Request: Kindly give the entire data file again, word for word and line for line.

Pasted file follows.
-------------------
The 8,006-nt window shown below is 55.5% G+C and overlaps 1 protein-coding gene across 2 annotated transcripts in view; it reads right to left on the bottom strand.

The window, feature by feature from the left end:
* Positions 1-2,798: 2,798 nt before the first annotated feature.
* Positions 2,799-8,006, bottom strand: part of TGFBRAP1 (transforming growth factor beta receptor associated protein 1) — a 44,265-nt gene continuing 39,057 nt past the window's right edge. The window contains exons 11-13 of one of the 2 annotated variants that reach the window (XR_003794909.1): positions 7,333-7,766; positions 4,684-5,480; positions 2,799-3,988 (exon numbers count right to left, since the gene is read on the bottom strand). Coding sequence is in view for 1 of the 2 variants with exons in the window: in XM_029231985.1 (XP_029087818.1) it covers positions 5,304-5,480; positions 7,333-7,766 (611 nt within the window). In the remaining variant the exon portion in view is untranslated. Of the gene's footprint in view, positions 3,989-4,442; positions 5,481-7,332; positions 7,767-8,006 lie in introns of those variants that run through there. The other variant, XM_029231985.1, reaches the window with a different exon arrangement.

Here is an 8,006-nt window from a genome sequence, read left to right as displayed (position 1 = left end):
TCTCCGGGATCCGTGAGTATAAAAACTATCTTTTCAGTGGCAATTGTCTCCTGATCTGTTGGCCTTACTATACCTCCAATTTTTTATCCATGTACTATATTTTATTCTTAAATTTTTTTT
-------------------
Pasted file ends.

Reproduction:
The 8,006-nt window shown below is 55.5% G+C and overlaps 1 protein-coding gene across 2 annotated transcripts in view; it reads right to left on the bottom strand.

The window, feature by feature from the left end:
* Positions 1-2,798: 2,798 nt before the first annotated feature.
* Positions 2,799-8,006, bottom strand: part of TGFBRAP1 (transforming growth factor beta receptor associated protein 1) — a 44,265-nt gene continuing 39,057 nt past the window's right edge. The window contains exons 11-13 of one of the 2 annotated variants that reach the window (XR_003794909.1): positions 7,333-7,766; positions 4,684-5,480; positions 2,799-3,988 (exon numbers count right to left, since the gene is read on the bottom strand). Coding sequence is in view for 1 of the 2 variants with exons in the window: in XM_029231985.1 (XP_029087818.1) it covers positions 5,304-5,480; positions 7,333-7,766 (611 nt within the window). In the remaining variant the exon portion in view is untranslated. Of the gene's footprint in view, positions 3,989-4,442; positions 5,481-7,332; positions 7,767-8,006 lie in introns of those variants that run through there. The other variant, XM_029231985.1, reaches the window with a different exon arrangement.

Here is an 8,006-nt window from a genome sequence, read left to right as displayed (position 1 = left end):
TCTCCGGGATCCGTGAGTATAAAAACTATCTTTTCAGTGGCAATTGTCTCCTGATCTGTTGGCCTTACTATACCTCCAATTTTTTATCCATGTACTATATTTTATTCTTAAATTTTTTTT